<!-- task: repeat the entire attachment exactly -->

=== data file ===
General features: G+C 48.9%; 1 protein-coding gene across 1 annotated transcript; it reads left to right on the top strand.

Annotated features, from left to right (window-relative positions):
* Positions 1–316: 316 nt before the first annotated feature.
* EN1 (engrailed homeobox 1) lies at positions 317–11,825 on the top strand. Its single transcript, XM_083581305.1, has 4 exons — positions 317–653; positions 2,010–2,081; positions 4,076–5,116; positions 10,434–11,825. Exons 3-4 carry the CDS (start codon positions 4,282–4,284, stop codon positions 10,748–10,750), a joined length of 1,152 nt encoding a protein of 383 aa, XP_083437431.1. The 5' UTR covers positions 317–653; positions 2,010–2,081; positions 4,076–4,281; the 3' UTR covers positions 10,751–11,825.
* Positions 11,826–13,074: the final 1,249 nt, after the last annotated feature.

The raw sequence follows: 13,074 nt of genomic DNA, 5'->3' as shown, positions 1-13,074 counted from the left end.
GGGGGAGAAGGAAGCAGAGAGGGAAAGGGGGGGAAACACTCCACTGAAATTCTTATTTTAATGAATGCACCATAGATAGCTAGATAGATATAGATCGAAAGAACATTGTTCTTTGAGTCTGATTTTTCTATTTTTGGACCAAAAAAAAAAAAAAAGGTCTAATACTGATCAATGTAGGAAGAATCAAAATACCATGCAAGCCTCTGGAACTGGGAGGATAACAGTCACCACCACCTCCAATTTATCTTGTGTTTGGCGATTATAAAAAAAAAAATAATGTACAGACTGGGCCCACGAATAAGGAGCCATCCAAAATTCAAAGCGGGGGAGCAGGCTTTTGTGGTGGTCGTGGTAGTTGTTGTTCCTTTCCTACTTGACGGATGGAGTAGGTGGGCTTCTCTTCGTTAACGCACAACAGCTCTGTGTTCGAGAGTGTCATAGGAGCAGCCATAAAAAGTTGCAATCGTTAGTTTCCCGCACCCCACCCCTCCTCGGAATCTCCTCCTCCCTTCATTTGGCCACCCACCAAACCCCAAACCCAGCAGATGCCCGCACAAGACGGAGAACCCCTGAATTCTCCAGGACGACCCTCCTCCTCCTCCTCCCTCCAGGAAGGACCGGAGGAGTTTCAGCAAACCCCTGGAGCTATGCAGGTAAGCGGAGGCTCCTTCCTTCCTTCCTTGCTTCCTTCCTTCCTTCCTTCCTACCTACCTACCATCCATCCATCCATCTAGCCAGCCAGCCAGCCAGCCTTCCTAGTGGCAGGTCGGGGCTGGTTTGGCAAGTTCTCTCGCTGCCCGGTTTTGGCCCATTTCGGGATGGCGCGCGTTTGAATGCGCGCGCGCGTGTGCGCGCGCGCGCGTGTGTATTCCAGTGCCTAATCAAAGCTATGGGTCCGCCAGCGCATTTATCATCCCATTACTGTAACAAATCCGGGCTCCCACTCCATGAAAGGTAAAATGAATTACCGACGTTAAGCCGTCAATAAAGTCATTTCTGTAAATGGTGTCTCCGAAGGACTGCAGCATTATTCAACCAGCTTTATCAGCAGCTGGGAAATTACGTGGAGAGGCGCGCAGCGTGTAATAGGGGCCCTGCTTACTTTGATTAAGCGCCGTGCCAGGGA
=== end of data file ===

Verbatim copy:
General features: G+C 48.9%; 1 protein-coding gene across 1 annotated transcript; it reads left to right on the top strand.

Annotated features, from left to right (window-relative positions):
* Positions 1–316: 316 nt before the first annotated feature.
* EN1 (engrailed homeobox 1) lies at positions 317–11,825 on the top strand. Its single transcript, XM_083581305.1, has 4 exons — positions 317–653; positions 2,010–2,081; positions 4,076–5,116; positions 10,434–11,825. Exons 3-4 carry the CDS (start codon positions 4,282–4,284, stop codon positions 10,748–10,750), a joined length of 1,152 nt encoding a protein of 383 aa, XP_083437431.1. The 5' UTR covers positions 317–653; positions 2,010–2,081; positions 4,076–4,281; the 3' UTR covers positions 10,751–11,825.
* Positions 11,826–13,074: the final 1,249 nt, after the last annotated feature.

The raw sequence follows: 13,074 nt of genomic DNA, 5'->3' as shown, positions 1-13,074 counted from the left end.
GGGGGAGAAGGAAGCAGAGAGGGAAAGGGGGGGAAACACTCCACTGAAATTCTTATTTTAATGAATGCACCATAGATAGCTAGATAGATATAGATCGAAAGAACATTGTTCTTTGAGTCTGATTTTTCTATTTTTGGACCAAAAAAAAAAAAAAAGGTCTAATACTGATCAATGTAGGAAGAATCAAAATACCATGCAAGCCTCTGGAACTGGGAGGATAACAGTCACCACCACCTCCAATTTATCTTGTGTTTGGCGATTATAAAAAAAAAAATAATGTACAGACTGGGCCCACGAATAAGGAGCCATCCAAAATTCAAAGCGGGGGAGCAGGCTTTTGTGGTGGTCGTGGTAGTTGTTGTTCCTTTCCTACTTGACGGATGGAGTAGGTGGGCTTCTCTTCGTTAACGCACAACAGCTCTGTGTTCGAGAGTGTCATAGGAGCAGCCATAAAAAGTTGCAATCGTTAGTTTCCCGCACCCCACCCCTCCTCGGAATCTCCTCCTCCCTTCATTTGGCCACCCACCAAACCCCAAACCCAGCAGATGCCCGCACAAGACGGAGAACCCCTGAATTCTCCAGGACGACCCTCCTCCTCCTCCTCCCTCCAGGAAGGACCGGAGGAGTTTCAGCAAACCCCTGGAGCTATGCAGGTAAGCGGAGGCTCCTTCCTTCCTTCCTTGCTTCCTTCCTTCCTTCCTTCCTACCTACCTACCATCCATCCATCCATCTAGCCAGCCAGCCAGCCAGCCTTCCTAGTGGCAGGTCGGGGCTGGTTTGGCAAGTTCTCTCGCTGCCCGGTTTTGGCCCATTTCGGGATGGCGCGCGTTTGAATGCGCGCGCGCGTGTGCGCGCGCGCGCGTGTGTATTCCAGTGCCTAATCAAAGCTATGGGTCCGCCAGCGCATTTATCATCCCATTACTGTAACAAATCCGGGCTCCCACTCCATGAAAGGTAAAATGAATTACCGACGTTAAGCCGTCAATAAAGTCATTTCTGTAAATGGTGTCTCCGAAGGACTGCAGCATTATTCAACCAGCTTTATCAGCAGCTGGGAAATTACGTGGAGAGGCGCGCAGCGTGTAATAGGGGCCCTGCTTACTTTGATTAAGCGCCGTGCCAGGGA